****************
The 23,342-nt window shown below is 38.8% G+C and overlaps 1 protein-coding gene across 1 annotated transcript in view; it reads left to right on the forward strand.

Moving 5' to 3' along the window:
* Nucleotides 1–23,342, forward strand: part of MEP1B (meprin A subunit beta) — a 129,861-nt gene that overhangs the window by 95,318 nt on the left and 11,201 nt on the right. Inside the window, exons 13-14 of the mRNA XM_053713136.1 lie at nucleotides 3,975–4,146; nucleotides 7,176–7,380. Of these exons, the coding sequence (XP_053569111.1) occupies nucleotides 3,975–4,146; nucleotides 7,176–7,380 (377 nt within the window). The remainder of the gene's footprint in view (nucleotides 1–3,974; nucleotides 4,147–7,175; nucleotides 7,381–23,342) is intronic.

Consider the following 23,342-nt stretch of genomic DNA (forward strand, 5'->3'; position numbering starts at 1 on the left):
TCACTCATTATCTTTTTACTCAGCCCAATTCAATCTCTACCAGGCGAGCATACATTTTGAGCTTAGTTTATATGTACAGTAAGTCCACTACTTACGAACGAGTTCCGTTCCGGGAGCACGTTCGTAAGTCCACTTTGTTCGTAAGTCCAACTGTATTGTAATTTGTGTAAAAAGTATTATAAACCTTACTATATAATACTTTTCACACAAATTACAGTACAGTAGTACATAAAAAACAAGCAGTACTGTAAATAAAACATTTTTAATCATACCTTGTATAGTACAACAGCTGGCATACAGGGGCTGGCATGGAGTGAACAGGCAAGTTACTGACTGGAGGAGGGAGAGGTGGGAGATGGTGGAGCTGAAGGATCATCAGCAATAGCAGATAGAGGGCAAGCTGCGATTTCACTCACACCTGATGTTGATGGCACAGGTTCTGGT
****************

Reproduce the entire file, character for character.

The 23,342-nt window shown below is 38.8% G+C and overlaps 1 protein-coding gene across 1 annotated transcript in view; it reads left to right on the forward strand.

Moving 5' to 3' along the window:
* Nucleotides 1–23,342, forward strand: part of MEP1B (meprin A subunit beta) — a 129,861-nt gene that overhangs the window by 95,318 nt on the left and 11,201 nt on the right. Inside the window, exons 13-14 of the mRNA XM_053713136.1 lie at nucleotides 3,975–4,146; nucleotides 7,176–7,380. Of these exons, the coding sequence (XP_053569111.1) occupies nucleotides 3,975–4,146; nucleotides 7,176–7,380 (377 nt within the window). The remainder of the gene's footprint in view (nucleotides 1–3,974; nucleotides 4,147–7,175; nucleotides 7,381–23,342) is intronic.

Consider the following 23,342-nt stretch of genomic DNA (forward strand, 5'->3'; position numbering starts at 1 on the left):
TCACTCATTATCTTTTTACTCAGCCCAATTCAATCTCTACCAGGCGAGCATACATTTTGAGCTTAGTTTATATGTACAGTAAGTCCACTACTTACGAACGAGTTCCGTTCCGGGAGCACGTTCGTAAGTCCACTTTGTTCGTAAGTCCAACTGTATTGTAATTTGTGTAAAAAGTATTATAAACCTTACTATATAATACTTTTCACACAAATTACAGTACAGTAGTACATAAAAAACAAGCAGTACTGTAAATAAAACATTTTTAATCATACCTTGTATAGTACAACAGCTGGCATACAGGGGCTGGCATGGAGTGAACAGGCAAGTTACTGACTGGAGGAGGGAGAGGTGGGAGATGGTGGAGCTGAAGGATCATCAGCAATAGCAGATAGAGGGCAAGCTGCGATTTCACTCACACCTGATGTTGATGGCACAGGTTCTGGT